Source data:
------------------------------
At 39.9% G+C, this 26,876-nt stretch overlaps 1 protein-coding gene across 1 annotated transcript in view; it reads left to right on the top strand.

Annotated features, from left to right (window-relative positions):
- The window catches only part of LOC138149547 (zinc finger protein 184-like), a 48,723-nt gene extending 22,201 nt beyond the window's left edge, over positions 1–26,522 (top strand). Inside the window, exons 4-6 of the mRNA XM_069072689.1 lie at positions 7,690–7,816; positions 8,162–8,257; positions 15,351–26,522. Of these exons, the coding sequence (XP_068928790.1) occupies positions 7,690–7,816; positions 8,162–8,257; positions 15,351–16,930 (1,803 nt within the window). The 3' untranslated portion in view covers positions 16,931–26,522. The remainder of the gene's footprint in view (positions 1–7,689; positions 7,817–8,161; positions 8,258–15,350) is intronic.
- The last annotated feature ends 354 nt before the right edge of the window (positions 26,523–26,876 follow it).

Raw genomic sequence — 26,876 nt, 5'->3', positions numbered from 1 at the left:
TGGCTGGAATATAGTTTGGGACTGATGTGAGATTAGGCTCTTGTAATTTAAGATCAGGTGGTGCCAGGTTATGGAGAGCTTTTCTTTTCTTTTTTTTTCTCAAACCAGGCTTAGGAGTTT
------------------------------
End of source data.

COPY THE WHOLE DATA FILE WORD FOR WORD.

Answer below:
At 39.9% G+C, this 26,876-nt stretch overlaps 1 protein-coding gene across 1 annotated transcript in view; it reads left to right on the top strand.

Annotated features, from left to right (window-relative positions):
- The window catches only part of LOC138149547 (zinc finger protein 184-like), a 48,723-nt gene extending 22,201 nt beyond the window's left edge, over positions 1–26,522 (top strand). Inside the window, exons 4-6 of the mRNA XM_069072689.1 lie at positions 7,690–7,816; positions 8,162–8,257; positions 15,351–26,522. Of these exons, the coding sequence (XP_068928790.1) occupies positions 7,690–7,816; positions 8,162–8,257; positions 15,351–16,930 (1,803 nt within the window). The 3' untranslated portion in view covers positions 16,931–26,522. The remainder of the gene's footprint in view (positions 1–7,689; positions 7,817–8,161; positions 8,258–15,350) is intronic.
- The last annotated feature ends 354 nt before the right edge of the window (positions 26,523–26,876 follow it).

Raw genomic sequence — 26,876 nt, 5'->3', positions numbered from 1 at the left:
TGGCTGGAATATAGTTTGGGACTGATGTGAGATTAGGCTCTTGTAATTTAAGATCAGGTGGTGCCAGGTTATGGAGAGCTTTTCTTTTCTTTTTTTTTCTCAAACCAGGCTTAGGAGTTT